Volume 611, March 2018
|Number of page(s)||13|
|Section||Planets and planetary systems|
|Published online||04 April 2018|
The sdB pulsating star V391 Peg and its putative giant planet revisited after 13 years of time-series photometric data★,★★
INAF – Osservatorio Astrofisico di Torino,
strada dell’Osservatorio 20,
Pino Torinese, Italy
2 Max Planck Institute for Solar System Research, Justus-von-Liebig-Weg 3, 37077 Göttingen, Germany
3 Korea Astronomy and Space Science Institute, Daejeon 34055, South Korea
4 German Aerospace Center (DLR), Remote Sensing Technology Institute, Münchener Str. 20, 82234 Weßling, Germany
5 Department of Physics, Astronomy and Materials Science, Missouri State University, Springfield, MO 65897, USA
6 INAF – Osservatorio Astronomico di Padova, Vicolo dell’Osservatorio 5, 35122 Padova, Italy
7 Institute of Theoretical Physics and Astronomy, Vilnius University, Gostauto 12, Vilnius 01108, Lithuania
8 Department of Physics, University of Warwick, Coventry CV4 7AL, UK
9 Department of Physics and Astronomy, University of Sheffield, Sheffield S3 7RH, UK
10 Instituto de Astrofisica de Canarias, Via Lactea s/n, La Laguna, 38205 Tenerife, Spain
11 Konkoly Observatory of the Hungarian Academy of Sciences, Konkoly-Thege M. u 15-17, 1121 Budapest, Hungary
Accepted: 3 November 2017
V391 Peg (alias HS 2201+2610) is a subdwarf B (sdB) pulsating star that shows both p- and g-modes. By studying the arrival times of the p-mode maxima and minima through the O–C method, in a previous article the presence of a planet was inferred with an orbital period of 3.2 years and a minimum mass of 3.2 MJup. Here we present an updated O–C analysis using a larger data set of 1066 h of photometric time series (~2.5× larger in terms of the number of data points), which covers the period between 1999 and 2012 (compared with 1999–2006 of the previous analysis). Up to the end of 2008, the new O–C diagram of the main pulsation frequency (f1) is compatible with (and improves) the previous two-component solution representing the long-term variation of the pulsation period (parabolic component) and the giant planet (sine wave component). Since 2009, the O–C trend of f1 changes, and the time derivative of the pulsation period (p.) passes from positive to negative; the reason of this change of regime is not clear and could be related to nonlinear interactions between different pulsation modes. With the new data, the O–C diagram of the secondary pulsation frequency (f2) continues to show two components (parabola and sine wave), like in the previous analysis. Various solutions are proposed to fit the O–C diagrams of f1 and f2, but in all of them, the sinusoidal components of f1 and f2 differ or at least agree less well than before. The nice agreement found previously was a coincidence due to various small effects that are carefully analyzed. Now, with a larger dataset, the presence of a planet is more uncertain and would require confirmation with an independent method. The new data allow us to improve the measurement of p. for f1 and f2: using only the data up to the end of 2008, we obtain p.1 = (1.34 ± 0.04) × 10−12 and p.2 = (1.62 ± 0.22) × 10−12. The long-term variation of the two main pulsation periods (and the change of sign of p.1) is visible also in direct measurements made over several years. The absence of peaks near f1 in the Fourier transform and the secondary peak close to f2 confirm a previous identification as l = 0 and l = 1, respectively, and suggest a stellar rotation period of about 40 days. The new data allow constraining the main g-mode pulsation periods of the star.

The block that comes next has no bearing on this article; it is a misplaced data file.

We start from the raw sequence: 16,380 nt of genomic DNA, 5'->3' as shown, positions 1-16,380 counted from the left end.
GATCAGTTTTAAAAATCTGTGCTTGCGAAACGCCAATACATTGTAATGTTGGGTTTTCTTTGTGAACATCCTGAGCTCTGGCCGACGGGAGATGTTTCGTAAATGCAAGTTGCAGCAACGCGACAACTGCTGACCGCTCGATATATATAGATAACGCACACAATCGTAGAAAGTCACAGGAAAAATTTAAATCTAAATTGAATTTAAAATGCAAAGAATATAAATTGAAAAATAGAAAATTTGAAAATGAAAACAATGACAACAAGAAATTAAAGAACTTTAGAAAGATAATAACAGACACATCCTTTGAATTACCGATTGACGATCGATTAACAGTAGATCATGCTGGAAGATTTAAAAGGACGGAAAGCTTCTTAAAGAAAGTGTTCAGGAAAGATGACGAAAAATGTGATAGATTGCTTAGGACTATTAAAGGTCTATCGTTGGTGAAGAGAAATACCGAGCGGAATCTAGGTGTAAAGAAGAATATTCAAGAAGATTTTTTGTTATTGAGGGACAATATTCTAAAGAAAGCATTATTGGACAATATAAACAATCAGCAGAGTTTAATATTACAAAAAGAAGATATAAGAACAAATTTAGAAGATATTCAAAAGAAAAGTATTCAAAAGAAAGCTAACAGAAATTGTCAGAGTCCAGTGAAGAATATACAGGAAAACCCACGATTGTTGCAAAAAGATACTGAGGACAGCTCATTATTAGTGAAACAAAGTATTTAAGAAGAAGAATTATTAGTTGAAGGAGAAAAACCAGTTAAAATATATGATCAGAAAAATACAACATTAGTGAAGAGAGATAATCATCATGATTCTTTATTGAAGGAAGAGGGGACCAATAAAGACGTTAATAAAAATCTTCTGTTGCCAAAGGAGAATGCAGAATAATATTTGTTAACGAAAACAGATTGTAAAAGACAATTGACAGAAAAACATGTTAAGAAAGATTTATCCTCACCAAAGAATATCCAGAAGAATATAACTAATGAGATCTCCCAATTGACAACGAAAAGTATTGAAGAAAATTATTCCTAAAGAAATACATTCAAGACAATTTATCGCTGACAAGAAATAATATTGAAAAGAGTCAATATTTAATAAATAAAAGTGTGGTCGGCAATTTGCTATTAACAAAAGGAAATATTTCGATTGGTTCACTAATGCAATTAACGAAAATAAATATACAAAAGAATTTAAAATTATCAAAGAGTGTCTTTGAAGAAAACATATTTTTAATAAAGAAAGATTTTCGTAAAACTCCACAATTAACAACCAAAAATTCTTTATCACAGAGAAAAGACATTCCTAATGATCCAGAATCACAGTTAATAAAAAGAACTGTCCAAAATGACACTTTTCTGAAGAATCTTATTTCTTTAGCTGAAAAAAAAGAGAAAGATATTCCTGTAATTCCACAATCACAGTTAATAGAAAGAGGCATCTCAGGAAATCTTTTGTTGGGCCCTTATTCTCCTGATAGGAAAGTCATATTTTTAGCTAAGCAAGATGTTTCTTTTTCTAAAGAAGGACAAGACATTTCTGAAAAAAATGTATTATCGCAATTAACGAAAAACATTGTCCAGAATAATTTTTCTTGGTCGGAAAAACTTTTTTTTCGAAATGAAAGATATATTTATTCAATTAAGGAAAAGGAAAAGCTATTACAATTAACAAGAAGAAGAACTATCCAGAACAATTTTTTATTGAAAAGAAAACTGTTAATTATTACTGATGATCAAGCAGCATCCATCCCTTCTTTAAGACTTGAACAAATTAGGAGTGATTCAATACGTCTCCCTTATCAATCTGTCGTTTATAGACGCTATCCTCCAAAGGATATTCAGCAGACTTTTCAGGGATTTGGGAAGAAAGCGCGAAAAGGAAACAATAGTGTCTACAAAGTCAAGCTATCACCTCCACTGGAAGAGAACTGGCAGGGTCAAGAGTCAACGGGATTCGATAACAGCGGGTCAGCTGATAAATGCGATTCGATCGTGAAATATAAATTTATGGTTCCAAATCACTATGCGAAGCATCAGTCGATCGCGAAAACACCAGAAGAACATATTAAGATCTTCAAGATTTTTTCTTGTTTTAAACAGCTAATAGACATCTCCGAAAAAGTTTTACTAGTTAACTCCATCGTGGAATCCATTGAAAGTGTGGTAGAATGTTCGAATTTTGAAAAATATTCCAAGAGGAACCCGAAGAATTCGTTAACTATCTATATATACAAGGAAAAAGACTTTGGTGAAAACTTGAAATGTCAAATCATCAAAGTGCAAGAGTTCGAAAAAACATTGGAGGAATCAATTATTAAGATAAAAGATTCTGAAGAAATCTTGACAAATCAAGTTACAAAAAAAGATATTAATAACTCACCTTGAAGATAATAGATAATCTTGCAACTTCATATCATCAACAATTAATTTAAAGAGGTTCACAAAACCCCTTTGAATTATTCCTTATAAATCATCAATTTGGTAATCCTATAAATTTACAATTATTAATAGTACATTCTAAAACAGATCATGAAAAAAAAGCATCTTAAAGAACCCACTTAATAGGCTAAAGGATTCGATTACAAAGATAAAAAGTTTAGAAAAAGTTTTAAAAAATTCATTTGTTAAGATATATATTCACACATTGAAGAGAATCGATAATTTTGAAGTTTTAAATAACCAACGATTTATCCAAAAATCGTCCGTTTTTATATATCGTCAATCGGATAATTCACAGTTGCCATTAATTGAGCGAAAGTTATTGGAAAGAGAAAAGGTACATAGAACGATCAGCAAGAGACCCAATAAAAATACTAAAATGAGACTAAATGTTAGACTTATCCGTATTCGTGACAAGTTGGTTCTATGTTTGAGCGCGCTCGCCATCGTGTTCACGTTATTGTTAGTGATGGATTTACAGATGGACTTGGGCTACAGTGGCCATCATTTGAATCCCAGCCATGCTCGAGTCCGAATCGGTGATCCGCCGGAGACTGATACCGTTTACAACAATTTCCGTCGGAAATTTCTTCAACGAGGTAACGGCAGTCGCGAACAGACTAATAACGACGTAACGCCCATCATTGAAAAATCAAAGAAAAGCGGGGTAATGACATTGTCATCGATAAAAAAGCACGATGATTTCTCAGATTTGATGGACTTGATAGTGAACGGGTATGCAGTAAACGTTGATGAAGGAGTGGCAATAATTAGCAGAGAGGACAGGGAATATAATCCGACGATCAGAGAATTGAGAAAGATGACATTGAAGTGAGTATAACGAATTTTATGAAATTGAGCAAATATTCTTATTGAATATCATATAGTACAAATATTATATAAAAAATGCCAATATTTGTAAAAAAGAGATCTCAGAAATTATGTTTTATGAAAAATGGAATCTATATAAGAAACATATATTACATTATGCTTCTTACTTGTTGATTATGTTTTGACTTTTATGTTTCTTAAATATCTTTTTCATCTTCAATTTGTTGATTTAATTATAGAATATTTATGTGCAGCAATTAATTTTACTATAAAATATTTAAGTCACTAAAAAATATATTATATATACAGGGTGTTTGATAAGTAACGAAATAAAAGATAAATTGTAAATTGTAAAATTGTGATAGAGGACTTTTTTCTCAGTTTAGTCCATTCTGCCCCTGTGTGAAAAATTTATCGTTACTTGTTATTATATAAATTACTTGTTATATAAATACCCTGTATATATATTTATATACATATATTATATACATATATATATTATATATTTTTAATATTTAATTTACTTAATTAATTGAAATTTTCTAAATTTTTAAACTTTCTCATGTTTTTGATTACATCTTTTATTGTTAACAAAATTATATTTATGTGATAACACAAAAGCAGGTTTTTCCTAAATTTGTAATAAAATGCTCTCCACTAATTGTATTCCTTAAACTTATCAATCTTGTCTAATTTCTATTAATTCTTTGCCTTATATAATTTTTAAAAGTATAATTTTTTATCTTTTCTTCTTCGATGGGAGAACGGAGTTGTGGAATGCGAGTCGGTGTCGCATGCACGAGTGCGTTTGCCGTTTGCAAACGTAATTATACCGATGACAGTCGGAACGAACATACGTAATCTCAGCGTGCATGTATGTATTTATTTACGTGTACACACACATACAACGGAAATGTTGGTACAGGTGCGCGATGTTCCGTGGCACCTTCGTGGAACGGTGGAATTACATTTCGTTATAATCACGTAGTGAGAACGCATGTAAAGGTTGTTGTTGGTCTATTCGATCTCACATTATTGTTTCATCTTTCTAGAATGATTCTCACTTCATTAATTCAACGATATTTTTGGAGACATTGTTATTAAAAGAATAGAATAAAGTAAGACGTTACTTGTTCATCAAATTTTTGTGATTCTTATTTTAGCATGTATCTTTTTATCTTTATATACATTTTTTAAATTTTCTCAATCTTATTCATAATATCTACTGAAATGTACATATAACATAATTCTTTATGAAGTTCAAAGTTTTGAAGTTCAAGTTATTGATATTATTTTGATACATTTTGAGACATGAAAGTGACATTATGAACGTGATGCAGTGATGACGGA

Key words: stars: horizontal-branch / stars: oscillations / asteroseismology / stars: individual: V391 Peg / planets and satellites: detection / planets and satellites: individual: V391 Peg b
The complete set of data shown in Fig. 1 is only available at the CDS via anonymous ftp to cdsarc.u-strasbg.fr (188.8.131.52) or via http://cdsarc.u-strasbg.fr/viz-bin/qcat?J/A+A/611/A85
© ESO 2018
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